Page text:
To combat this, a change in their business models should be considered, which will enable interim talent to step in on a short-term basis. Interim professionals are usually introduced to fill gaps when executives leave unexpectedly, to help with organisational change or to support specific initiatives. The COMATCH platform, which is a marketplace for independent consultants and industry experts across many different sectors, including finance, has managed a 45% increase in requests for help with ‘interim projects’ in 2022. We surmise from this that organisations are realising that when expertise is needed quickly, whether for a CEO, CFO, IT expert or product manager, they can source an available and highly experienced candidate within 48 hours. Equally important, the span of the project and the budget are under the control of the company, and they can be confident that the interim candidate will hit the ground running as soon as they start and finish as soon as the project ends.
Interim executives have already developed and proven their skillsets, and while they will come into a financial services company with experience from working across the industry, they will undoubtedly also have worked in other sectors from which they have developed a more rounded expertise. Their objective is to bring their raft of capabilities to bear when supporting companies during uncertain times. Like millennials they are positioned to deliver energy, but they also provide a focused approach designed to achieve their aims. And because their position is temporary, they remain independent of established relationships in the company and more objective about the steps that are necessary to make.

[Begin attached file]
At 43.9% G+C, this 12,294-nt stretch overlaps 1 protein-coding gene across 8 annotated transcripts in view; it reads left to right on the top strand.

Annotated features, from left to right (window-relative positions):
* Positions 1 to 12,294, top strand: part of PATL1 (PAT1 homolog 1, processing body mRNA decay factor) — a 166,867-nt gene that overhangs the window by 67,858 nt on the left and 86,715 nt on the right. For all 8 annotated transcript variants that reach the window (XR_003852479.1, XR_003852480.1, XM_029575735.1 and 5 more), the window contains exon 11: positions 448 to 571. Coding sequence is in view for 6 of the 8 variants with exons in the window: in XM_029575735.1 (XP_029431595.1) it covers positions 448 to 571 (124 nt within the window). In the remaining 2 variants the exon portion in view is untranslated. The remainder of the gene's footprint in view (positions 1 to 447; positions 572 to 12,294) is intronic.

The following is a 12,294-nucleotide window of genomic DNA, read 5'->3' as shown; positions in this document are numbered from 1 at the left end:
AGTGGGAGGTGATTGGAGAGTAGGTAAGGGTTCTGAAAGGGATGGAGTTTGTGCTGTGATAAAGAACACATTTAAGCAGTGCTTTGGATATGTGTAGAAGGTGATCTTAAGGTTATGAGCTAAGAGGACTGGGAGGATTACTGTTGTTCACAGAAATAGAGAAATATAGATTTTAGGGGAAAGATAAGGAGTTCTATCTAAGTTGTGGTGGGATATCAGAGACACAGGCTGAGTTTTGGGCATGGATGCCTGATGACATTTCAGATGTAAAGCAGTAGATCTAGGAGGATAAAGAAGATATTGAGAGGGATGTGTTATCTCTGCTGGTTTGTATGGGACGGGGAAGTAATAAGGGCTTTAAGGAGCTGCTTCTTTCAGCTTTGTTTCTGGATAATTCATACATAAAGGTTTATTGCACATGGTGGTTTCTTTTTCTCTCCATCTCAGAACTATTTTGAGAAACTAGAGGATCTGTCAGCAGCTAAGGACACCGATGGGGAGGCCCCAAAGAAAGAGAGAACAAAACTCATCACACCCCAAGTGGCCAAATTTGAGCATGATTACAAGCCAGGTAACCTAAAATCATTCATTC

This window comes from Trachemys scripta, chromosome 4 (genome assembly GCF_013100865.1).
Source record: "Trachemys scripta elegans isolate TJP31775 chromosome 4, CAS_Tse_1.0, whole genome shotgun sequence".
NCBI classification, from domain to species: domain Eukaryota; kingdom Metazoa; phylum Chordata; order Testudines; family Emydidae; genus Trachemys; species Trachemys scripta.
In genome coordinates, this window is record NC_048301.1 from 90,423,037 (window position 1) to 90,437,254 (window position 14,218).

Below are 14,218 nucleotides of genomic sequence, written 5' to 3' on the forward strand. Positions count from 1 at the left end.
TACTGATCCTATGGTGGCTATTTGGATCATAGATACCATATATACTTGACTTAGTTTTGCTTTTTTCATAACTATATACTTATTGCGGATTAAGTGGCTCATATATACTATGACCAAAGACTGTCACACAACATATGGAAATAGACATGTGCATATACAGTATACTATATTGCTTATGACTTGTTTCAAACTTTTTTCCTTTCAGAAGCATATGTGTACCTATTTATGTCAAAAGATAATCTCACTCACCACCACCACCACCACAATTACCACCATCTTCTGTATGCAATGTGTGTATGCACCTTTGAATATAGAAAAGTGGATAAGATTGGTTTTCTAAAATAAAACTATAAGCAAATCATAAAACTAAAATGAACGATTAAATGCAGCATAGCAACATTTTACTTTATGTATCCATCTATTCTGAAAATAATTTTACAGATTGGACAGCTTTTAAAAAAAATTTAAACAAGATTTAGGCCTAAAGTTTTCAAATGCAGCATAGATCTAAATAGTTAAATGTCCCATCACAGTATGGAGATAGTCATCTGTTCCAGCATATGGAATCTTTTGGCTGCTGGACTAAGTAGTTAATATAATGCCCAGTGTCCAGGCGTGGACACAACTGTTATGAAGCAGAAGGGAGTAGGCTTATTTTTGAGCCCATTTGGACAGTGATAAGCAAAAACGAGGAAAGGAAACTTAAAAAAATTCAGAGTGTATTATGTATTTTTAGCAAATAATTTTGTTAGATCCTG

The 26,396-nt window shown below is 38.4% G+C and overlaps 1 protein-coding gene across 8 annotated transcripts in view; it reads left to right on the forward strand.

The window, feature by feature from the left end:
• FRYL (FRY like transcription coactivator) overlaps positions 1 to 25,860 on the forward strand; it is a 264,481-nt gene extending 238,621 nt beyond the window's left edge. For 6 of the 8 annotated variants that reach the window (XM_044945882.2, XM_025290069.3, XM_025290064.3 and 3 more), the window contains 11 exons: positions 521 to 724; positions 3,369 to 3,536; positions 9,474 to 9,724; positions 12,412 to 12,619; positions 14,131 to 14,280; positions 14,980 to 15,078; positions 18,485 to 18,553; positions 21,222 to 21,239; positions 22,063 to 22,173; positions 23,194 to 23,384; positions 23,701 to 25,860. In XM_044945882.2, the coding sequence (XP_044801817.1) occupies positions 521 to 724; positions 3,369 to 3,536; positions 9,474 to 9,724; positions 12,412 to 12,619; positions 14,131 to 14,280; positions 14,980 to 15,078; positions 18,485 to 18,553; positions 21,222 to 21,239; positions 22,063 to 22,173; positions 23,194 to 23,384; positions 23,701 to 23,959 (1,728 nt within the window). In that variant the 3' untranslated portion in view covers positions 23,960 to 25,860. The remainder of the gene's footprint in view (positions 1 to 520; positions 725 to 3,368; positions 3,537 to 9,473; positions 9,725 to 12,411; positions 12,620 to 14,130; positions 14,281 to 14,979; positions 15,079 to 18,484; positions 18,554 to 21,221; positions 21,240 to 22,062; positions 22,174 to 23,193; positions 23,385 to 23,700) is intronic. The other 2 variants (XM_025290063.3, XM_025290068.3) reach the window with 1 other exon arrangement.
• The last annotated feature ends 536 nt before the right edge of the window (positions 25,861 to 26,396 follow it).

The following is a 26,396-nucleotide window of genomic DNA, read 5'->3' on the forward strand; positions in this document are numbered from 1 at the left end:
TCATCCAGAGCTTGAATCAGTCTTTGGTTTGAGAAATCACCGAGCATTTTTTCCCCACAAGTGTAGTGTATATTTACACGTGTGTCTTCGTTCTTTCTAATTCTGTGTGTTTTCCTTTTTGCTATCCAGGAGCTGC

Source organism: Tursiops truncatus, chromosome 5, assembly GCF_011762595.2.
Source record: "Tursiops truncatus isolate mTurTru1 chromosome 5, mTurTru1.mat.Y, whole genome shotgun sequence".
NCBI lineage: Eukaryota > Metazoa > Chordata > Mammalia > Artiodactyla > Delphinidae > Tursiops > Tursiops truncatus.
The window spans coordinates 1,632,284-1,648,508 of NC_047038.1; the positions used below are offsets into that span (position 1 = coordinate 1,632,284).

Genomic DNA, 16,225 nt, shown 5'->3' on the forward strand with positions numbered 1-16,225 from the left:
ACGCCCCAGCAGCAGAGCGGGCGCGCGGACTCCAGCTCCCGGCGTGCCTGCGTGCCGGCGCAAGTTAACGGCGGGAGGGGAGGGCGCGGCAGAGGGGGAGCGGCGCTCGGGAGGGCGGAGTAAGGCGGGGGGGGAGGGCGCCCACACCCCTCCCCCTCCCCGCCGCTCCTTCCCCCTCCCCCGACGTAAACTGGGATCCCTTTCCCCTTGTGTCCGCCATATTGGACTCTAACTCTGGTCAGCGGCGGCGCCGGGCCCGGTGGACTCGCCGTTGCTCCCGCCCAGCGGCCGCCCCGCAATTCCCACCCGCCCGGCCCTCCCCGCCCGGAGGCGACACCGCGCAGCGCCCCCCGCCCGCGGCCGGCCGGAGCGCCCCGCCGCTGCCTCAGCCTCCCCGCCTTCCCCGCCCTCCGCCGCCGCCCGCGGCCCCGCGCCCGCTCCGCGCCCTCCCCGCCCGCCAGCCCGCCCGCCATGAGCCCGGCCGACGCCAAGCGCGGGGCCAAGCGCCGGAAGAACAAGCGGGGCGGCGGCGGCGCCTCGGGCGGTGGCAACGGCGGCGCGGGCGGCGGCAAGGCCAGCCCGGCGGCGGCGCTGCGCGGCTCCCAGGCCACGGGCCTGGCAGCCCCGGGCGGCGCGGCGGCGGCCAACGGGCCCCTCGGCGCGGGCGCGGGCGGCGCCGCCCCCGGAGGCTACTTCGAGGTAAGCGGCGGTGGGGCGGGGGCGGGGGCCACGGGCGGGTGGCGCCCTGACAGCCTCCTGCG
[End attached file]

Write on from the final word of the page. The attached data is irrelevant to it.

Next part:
Sourcing cost-effective support
Naturally financial services companies will question the outlay on recruiting an interim executive when they are laying off existing staff. However, not only do interims come in to fill senior gaps and to carry out specific projects, they are also extremely cost-effective. Where senior employees cost companies not just their salaries, but pensions, bonuses, holiday entitlement, private health schemes and company vehicles, interim managers are paid only for the days they work.
While many interim professionals work at a senior level and are experienced at devising strategy, their capabilities also include implementation. They are focused on getting the job, for which they have been employed, done from beginning to end, with a keen eye on cost and profitability. Should the organisation decide to introduce a new banking app and it needs planning from concept to delivery, this is where an IT expert interim manager can assist. If the branch network needs to be reduced by 40% and a strategy put in place to support customers, an interim with experience in customer relations can step in and they can be sourced from independent consultant marketplaces.
We are stepping into 2023 full of trepidation about what is ahead, and the financial sector is already shifting to meet challenges. It’s important for senior decision makers to know that if they do need experienced help to support them on a temporary basis, they can source this quickly and efficiently from a marketplace that can supply expertise from a wide pool of talent.
Global Banking & Finance Review